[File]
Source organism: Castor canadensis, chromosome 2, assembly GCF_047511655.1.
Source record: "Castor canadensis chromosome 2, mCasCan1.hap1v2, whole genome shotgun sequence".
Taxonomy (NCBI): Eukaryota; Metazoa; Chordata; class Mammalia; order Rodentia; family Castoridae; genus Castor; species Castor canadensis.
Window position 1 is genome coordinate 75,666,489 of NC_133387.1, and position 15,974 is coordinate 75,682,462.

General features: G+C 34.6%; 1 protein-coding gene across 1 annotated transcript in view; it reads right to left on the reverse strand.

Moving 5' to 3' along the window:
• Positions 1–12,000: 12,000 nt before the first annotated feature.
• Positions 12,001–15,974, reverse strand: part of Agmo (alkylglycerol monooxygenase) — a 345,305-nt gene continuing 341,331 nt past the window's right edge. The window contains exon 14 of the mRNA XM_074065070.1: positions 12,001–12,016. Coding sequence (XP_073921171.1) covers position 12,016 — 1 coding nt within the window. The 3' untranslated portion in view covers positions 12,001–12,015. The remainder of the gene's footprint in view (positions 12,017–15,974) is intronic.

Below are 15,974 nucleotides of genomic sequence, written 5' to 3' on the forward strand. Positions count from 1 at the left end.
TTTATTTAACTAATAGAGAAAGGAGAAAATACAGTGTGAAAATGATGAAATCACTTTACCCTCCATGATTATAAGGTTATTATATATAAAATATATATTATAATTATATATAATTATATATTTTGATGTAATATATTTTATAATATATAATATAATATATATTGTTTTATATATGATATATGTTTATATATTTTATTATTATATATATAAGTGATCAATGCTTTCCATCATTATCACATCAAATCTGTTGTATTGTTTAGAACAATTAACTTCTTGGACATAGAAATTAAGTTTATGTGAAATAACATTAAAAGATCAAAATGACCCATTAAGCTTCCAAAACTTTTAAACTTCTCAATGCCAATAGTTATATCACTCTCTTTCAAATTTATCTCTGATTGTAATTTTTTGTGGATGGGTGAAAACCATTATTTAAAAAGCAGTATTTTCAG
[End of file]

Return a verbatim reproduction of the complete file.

Source organism: Castor canadensis, chromosome 2, assembly GCF_047511655.1.
Source record: "Castor canadensis chromosome 2, mCasCan1.hap1v2, whole genome shotgun sequence".
Taxonomy (NCBI): Eukaryota; Metazoa; Chordata; class Mammalia; order Rodentia; family Castoridae; genus Castor; species Castor canadensis.
Window position 1 is genome coordinate 75,666,489 of NC_133387.1, and position 15,974 is coordinate 75,682,462.

General features: G+C 34.6%; 1 protein-coding gene across 1 annotated transcript in view; it reads right to left on the reverse strand.

Moving 5' to 3' along the window:
• Positions 1–12,000: 12,000 nt before the first annotated feature.
• Positions 12,001–15,974, reverse strand: part of Agmo (alkylglycerol monooxygenase) — a 345,305-nt gene continuing 341,331 nt past the window's right edge. The window contains exon 14 of the mRNA XM_074065070.1: positions 12,001–12,016. Coding sequence (XP_073921171.1) covers position 12,016 — 1 coding nt within the window. The 3' untranslated portion in view covers positions 12,001–12,015. The remainder of the gene's footprint in view (positions 12,017–15,974) is intronic.

Below are 15,974 nucleotides of genomic sequence, written 5' to 3' on the forward strand. Positions count from 1 at the left end.
TTTATTTAACTAATAGAGAAAGGAGAAAATACAGTGTGAAAATGATGAAATCACTTTACCCTCCATGATTATAAGGTTATTATATATAAAATATATATTATAATTATATATAATTATATATTTTGATGTAATATATTTTATAATATATAATATAATATATATTGTTTTATATATGATATATGTTTATATATTTTATTATTATATATATAAGTGATCAATGCTTTCCATCATTATCACATCAAATCTGTTGTATTGTTTAGAACAATTAACTTCTTGGACATAGAAATTAAGTTTATGTGAAATAACATTAAAAGATCAAAATGACCCATTAAGCTTCCAAAACTTTTAAACTTCTCAATGCCAATAGTTATATCACTCTCTTTCAAATTTATCTCTGATTGTAATTTTTTGTGGATGGGTGAAAACCATTATTTAAAAAGCAGTATTTTCAG